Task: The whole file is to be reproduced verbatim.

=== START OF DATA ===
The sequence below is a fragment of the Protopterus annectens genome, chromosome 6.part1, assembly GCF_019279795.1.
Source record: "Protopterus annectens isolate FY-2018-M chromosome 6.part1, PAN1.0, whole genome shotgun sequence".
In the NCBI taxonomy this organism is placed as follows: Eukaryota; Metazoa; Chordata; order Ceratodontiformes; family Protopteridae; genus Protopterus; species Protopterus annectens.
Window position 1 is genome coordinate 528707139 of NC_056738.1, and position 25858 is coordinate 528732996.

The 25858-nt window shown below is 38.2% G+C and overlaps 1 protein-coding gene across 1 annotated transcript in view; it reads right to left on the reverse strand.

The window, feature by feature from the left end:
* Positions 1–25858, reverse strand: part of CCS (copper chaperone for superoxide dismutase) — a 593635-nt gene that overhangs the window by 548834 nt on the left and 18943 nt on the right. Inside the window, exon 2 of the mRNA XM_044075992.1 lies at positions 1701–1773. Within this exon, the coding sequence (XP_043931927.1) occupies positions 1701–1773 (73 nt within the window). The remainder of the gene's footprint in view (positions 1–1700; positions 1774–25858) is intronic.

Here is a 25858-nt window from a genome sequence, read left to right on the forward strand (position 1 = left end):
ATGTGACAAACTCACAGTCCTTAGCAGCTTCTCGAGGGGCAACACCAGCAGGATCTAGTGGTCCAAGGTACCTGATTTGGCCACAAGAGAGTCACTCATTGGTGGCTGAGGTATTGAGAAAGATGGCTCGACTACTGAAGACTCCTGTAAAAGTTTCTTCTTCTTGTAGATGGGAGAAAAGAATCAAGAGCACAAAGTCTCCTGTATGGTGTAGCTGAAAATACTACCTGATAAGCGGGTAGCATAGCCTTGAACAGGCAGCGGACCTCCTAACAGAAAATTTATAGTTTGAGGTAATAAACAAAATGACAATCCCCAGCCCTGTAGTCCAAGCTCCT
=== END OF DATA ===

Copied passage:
The sequence below is a fragment of the Protopterus annectens genome, chromosome 6.part1, assembly GCF_019279795.1.
Source record: "Protopterus annectens isolate FY-2018-M chromosome 6.part1, PAN1.0, whole genome shotgun sequence".
In the NCBI taxonomy this organism is placed as follows: Eukaryota; Metazoa; Chordata; order Ceratodontiformes; family Protopteridae; genus Protopterus; species Protopterus annectens.
Window position 1 is genome coordinate 528707139 of NC_056738.1, and position 25858 is coordinate 528732996.

The 25858-nt window shown below is 38.2% G+C and overlaps 1 protein-coding gene across 1 annotated transcript in view; it reads right to left on the reverse strand.

The window, feature by feature from the left end:
* Positions 1–25858, reverse strand: part of CCS (copper chaperone for superoxide dismutase) — a 593635-nt gene that overhangs the window by 548834 nt on the left and 18943 nt on the right. Inside the window, exon 2 of the mRNA XM_044075992.1 lies at positions 1701–1773. Within this exon, the coding sequence (XP_043931927.1) occupies positions 1701–1773 (73 nt within the window). The remainder of the gene's footprint in view (positions 1–1700; positions 1774–25858) is intronic.

Here is a 25858-nt window from a genome sequence, read left to right on the forward strand (position 1 = left end):
ATGTGACAAACTCACAGTCCTTAGCAGCTTCTCGAGGGGCAACACCAGCAGGATCTAGTGGTCCAAGGTACCTGATTTGGCCACAAGAGAGTCACTCATTGGTGGCTGAGGTATTGAGAAAGATGGCTCGACTACTGAAGACTCCTGTAAAAGTTTCTTCTTCTTGTAGATGGGAGAAAAGAATCAAGAGCACAAAGTCTCCTGTATGGTGTAGCTGAAAATACTACCTGATAAGCGGGTAGCATAGCCTTGAACAGGCAGCGGACCTCCTAACAGAAAATTTATAGTTTGAGGTAATAAACAAAATGACAATCCCCAGCCCTGTAGTCCAAGCTCCT